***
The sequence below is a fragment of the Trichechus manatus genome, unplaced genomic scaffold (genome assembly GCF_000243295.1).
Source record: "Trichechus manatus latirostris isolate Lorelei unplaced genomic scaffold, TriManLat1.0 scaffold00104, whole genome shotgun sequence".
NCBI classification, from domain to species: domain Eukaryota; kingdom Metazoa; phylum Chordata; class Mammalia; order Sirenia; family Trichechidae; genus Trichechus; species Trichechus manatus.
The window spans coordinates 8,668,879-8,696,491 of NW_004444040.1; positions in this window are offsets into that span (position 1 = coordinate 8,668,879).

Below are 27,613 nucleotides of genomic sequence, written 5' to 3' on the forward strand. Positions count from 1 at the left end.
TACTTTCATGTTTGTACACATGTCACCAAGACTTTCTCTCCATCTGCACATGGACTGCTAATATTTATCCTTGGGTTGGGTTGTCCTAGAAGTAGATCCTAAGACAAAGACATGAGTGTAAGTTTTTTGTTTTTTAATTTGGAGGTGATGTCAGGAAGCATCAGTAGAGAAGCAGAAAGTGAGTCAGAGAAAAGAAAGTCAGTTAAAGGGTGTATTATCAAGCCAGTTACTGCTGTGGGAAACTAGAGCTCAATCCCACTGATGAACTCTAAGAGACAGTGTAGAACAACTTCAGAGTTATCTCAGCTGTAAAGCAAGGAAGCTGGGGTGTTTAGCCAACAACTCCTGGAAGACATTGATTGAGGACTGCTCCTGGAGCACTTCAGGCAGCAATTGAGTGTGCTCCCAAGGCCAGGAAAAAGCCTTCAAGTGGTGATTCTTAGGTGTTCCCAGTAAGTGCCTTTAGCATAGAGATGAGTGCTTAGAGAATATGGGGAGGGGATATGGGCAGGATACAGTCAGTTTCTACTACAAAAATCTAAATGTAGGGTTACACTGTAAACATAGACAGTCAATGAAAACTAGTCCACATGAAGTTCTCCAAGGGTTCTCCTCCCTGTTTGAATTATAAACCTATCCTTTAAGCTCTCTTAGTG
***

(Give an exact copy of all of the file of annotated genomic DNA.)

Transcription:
The sequence below is a fragment of the Trichechus manatus genome, unplaced genomic scaffold (genome assembly GCF_000243295.1).
Source record: "Trichechus manatus latirostris isolate Lorelei unplaced genomic scaffold, TriManLat1.0 scaffold00104, whole genome shotgun sequence".
NCBI classification, from domain to species: domain Eukaryota; kingdom Metazoa; phylum Chordata; class Mammalia; order Sirenia; family Trichechidae; genus Trichechus; species Trichechus manatus.
The window spans coordinates 8,668,879-8,696,491 of NW_004444040.1; positions in this window are offsets into that span (position 1 = coordinate 8,668,879).

Below are 27,613 nucleotides of genomic sequence, written 5' to 3' on the forward strand. Positions count from 1 at the left end.
TACTTTCATGTTTGTACACATGTCACCAAGACTTTCTCTCCATCTGCACATGGACTGCTAATATTTATCCTTGGGTTGGGTTGTCCTAGAAGTAGATCCTAAGACAAAGACATGAGTGTAAGTTTTTTGTTTTTTAATTTGGAGGTGATGTCAGGAAGCATCAGTAGAGAAGCAGAAAGTGAGTCAGAGAAAAGAAAGTCAGTTAAAGGGTGTATTATCAAGCCAGTTACTGCTGTGGGAAACTAGAGCTCAATCCCACTGATGAACTCTAAGAGACAGTGTAGAACAACTTCAGAGTTATCTCAGCTGTAAAGCAAGGAAGCTGGGGTGTTTAGCCAACAACTCCTGGAAGACATTGATTGAGGACTGCTCCTGGAGCACTTCAGGCAGCAATTGAGTGTGCTCCCAAGGCCAGGAAAAAGCCTTCAAGTGGTGATTCTTAGGTGTTCCCAGTAAGTGCCTTTAGCATAGAGATGAGTGCTTAGAGAATATGGGGAGGGGATATGGGCAGGATACAGTCAGTTTCTACTACAAAAATCTAAATGTAGGGTTACACTGTAAACATAGACAGTCAATGAAAACTAGTCCACATGAAGTTCTCCAAGGGTTCTCCTCCCTGTTTGAATTATAAACCTATCCTTTAAGCTCTCTTAGTG